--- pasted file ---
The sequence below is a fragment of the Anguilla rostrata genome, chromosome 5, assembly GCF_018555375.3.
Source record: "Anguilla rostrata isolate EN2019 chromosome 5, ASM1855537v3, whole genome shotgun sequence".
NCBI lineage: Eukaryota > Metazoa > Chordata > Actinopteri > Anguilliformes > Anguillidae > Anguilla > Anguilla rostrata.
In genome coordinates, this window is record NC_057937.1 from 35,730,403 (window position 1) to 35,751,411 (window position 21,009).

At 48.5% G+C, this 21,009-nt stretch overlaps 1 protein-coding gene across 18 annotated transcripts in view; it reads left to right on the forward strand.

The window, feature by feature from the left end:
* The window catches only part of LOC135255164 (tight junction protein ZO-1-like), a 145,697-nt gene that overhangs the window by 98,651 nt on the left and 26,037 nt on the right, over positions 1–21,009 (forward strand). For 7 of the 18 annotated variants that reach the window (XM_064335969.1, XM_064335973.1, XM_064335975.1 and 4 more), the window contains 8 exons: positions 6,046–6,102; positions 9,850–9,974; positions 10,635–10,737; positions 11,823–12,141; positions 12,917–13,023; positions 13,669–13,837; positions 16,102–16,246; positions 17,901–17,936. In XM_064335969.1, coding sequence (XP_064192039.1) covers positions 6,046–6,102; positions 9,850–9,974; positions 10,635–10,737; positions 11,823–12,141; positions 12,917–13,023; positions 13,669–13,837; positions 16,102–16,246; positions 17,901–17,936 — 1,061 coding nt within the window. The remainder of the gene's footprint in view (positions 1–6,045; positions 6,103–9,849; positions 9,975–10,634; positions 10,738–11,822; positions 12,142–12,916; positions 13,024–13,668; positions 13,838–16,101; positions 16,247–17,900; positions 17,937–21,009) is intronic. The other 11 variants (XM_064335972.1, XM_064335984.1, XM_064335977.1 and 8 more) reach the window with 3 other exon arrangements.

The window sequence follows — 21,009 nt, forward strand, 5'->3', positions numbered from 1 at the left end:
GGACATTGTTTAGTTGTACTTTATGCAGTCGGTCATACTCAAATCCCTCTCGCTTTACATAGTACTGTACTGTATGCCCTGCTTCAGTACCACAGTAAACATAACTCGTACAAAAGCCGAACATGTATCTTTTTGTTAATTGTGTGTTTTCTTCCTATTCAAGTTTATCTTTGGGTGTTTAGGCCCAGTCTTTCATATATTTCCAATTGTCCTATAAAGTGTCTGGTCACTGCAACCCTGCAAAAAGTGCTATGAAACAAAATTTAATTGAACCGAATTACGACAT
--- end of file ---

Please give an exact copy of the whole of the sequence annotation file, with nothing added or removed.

The sequence below is a fragment of the Anguilla rostrata genome, chromosome 5, assembly GCF_018555375.3.
Source record: "Anguilla rostrata isolate EN2019 chromosome 5, ASM1855537v3, whole genome shotgun sequence".
NCBI lineage: Eukaryota > Metazoa > Chordata > Actinopteri > Anguilliformes > Anguillidae > Anguilla > Anguilla rostrata.
In genome coordinates, this window is record NC_057937.1 from 35,730,403 (window position 1) to 35,751,411 (window position 21,009).

At 48.5% G+C, this 21,009-nt stretch overlaps 1 protein-coding gene across 18 annotated transcripts in view; it reads left to right on the forward strand.

The window, feature by feature from the left end:
* The window catches only part of LOC135255164 (tight junction protein ZO-1-like), a 145,697-nt gene that overhangs the window by 98,651 nt on the left and 26,037 nt on the right, over positions 1–21,009 (forward strand). For 7 of the 18 annotated variants that reach the window (XM_064335969.1, XM_064335973.1, XM_064335975.1 and 4 more), the window contains 8 exons: positions 6,046–6,102; positions 9,850–9,974; positions 10,635–10,737; positions 11,823–12,141; positions 12,917–13,023; positions 13,669–13,837; positions 16,102–16,246; positions 17,901–17,936. In XM_064335969.1, coding sequence (XP_064192039.1) covers positions 6,046–6,102; positions 9,850–9,974; positions 10,635–10,737; positions 11,823–12,141; positions 12,917–13,023; positions 13,669–13,837; positions 16,102–16,246; positions 17,901–17,936 — 1,061 coding nt within the window. The remainder of the gene's footprint in view (positions 1–6,045; positions 6,103–9,849; positions 9,975–10,634; positions 10,738–11,822; positions 12,142–12,916; positions 13,024–13,668; positions 13,838–16,101; positions 16,247–17,900; positions 17,937–21,009) is intronic. The other 11 variants (XM_064335972.1, XM_064335984.1, XM_064335977.1 and 8 more) reach the window with 3 other exon arrangements.

The window sequence follows — 21,009 nt, forward strand, 5'->3', positions numbered from 1 at the left end:
GGACATTGTTTAGTTGTACTTTATGCAGTCGGTCATACTCAAATCCCTCTCGCTTTACATAGTACTGTACTGTATGCCCTGCTTCAGTACCACAGTAAACATAACTCGTACAAAAGCCGAACATGTATCTTTTTGTTAATTGTGTGTTTTCTTCCTATTCAAGTTTATCTTTGGGTGTTTAGGCCCAGTCTTTCATATATTTCCAATTGTCCTATAAAGTGTCTGGTCACTGCAACCCTGCAAAAAGTGCTATGAAACAAAATTTAATTGAACCGAATTACGACAT